I’m not under the impression that Mumbai is a traditional center for Mughlai cuisine–but I think I ate it very well here.

Short walks from my hotel were several tasty spots.

Following in the footsteps of Bague and Suresh, we ate at Olympia Coffee House. Stefin and I both enjoyed it here not the least because the servers were so friendly. Though the food was nothing to ignore, either!

Here’s a delectable brain curry/bheja masala (goat, naturally):


It’s just a few rich bites. There’s lots of lovely sauce for the bread. It’s so good this dish has solidified my resolve to get quality bheja when I return to Portland. (Unfortunately, the one source I found for bheja in Portland only offered poor tasting brain.)

Here’s more offal. Tasty chicken livers.


And reshmi/silken chicken kebabs, sprinkled with chaat (snack) masala and super tender:


We also had a mutton fry and chicken biriyani here. Yummy.


Another spot I liked was the Bagdadi.


Here’s their succulent Chicken Do Pyaza–chicken in a gravy of onions (“two onions” with various etiologies.)


And a tasty bowl of goats’ trotters/paya. I sucked on the bones, though I didn’t eat all the rest. Reminds me of the first few times I ate pho and picked over the tendon!! Imagine!


Probably the place I enjoyed most was Bademiyan (Older Brother) on a lane behind the Taj Mahal Hotel.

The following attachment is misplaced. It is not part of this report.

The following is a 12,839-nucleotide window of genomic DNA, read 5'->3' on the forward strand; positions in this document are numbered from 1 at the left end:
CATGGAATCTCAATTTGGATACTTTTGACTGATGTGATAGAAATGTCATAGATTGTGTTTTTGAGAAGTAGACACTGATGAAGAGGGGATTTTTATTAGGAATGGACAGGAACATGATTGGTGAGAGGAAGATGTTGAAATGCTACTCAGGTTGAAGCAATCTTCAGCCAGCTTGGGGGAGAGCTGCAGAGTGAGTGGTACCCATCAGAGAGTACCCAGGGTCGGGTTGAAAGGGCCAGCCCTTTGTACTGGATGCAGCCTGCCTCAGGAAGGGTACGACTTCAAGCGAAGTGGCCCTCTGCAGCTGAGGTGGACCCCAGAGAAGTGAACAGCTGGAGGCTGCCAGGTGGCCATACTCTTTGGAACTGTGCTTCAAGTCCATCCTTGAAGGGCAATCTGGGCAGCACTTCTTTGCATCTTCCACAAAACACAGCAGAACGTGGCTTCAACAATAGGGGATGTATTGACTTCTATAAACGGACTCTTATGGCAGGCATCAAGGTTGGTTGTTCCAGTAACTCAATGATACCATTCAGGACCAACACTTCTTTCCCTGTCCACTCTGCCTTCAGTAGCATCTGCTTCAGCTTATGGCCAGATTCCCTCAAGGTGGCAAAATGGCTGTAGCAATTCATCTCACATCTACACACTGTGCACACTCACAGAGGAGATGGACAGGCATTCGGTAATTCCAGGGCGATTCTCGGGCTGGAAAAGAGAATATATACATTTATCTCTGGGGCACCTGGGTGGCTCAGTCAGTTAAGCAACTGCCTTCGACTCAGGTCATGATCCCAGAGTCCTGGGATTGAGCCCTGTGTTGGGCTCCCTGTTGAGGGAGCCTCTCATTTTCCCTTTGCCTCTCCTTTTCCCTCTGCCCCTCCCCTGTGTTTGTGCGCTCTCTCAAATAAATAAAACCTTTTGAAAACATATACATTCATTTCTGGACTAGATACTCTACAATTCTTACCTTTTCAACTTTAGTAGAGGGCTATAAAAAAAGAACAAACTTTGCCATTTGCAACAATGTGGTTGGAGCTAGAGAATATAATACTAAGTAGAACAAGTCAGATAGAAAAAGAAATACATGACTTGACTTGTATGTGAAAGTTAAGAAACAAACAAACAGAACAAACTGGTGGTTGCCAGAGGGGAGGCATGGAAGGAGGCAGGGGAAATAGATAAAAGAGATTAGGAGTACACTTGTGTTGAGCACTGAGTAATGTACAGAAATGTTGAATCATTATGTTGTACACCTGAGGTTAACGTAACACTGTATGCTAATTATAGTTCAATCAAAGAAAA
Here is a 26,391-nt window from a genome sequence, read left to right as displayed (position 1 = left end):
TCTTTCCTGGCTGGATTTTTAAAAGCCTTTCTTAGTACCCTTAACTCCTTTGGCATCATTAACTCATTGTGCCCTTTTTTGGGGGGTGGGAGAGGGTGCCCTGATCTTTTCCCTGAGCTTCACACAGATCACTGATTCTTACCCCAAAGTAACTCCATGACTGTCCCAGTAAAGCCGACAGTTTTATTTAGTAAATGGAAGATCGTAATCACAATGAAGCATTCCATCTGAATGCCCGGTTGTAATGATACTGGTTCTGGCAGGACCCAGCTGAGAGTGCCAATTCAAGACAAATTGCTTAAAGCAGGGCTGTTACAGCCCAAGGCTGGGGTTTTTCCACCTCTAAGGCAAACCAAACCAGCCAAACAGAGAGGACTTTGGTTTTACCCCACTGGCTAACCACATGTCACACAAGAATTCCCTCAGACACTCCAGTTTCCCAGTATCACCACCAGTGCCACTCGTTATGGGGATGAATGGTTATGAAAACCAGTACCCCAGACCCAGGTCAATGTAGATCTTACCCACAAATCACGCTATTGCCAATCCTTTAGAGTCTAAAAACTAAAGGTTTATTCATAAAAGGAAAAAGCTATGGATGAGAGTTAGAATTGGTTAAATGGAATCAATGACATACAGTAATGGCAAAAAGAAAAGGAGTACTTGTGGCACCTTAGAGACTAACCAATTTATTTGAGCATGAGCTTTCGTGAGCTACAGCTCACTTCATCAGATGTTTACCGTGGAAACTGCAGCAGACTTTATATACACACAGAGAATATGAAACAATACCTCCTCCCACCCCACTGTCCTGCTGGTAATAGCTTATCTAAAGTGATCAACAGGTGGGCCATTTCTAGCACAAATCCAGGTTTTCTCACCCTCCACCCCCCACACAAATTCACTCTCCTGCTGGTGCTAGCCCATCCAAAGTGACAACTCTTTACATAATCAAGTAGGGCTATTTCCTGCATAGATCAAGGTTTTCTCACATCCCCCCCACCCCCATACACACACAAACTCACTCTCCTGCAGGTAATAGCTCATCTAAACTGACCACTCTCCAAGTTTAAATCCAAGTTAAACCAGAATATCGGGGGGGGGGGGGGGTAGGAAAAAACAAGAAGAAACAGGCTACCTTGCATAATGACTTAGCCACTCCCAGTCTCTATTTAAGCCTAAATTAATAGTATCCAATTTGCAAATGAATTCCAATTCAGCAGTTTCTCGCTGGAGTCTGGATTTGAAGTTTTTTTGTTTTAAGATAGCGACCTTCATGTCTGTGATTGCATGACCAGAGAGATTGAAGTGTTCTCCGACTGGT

They have a small tawa and an area for making rumali rotis but the main focus is on kebabs. Notice the inverted kadai/wok on the left–this red hot iron cooks the rumali roti in seconds. And such kebabs they are! Here’s their seekh kebabs behind (fatter than Kashmiri style) and tremendous tangdi kebabs up front.


I also enjoyed their special bedai roti (an egg bread stuffed with keema and onions) and their keema (minced meat).


A look inside the bedai roti:


One of the last trips I took was to Mohammed Ali Road at Merchant Street. Here, after nightfall, the streets come alive with people breaking their daylong Ramazan fast. It’s a pretty cool scene, full of food vendors.

I got a seat at Suleman’s Sweets and watched the parade go by. I had this:


It’s a malpuda, but different from the one we ate at Swati Snacks. This one is thin and crisp, cut into slices with a pizza-cutter tool, no cream. You can see the batter to the cook’s right, he pours it into the hot oil with a ladle.


The last treat I sampled was this bright halva. I don’t know what kind it was, perhaps pomegranate, I simply asked for the red kind. It wasn’t to my personal taste.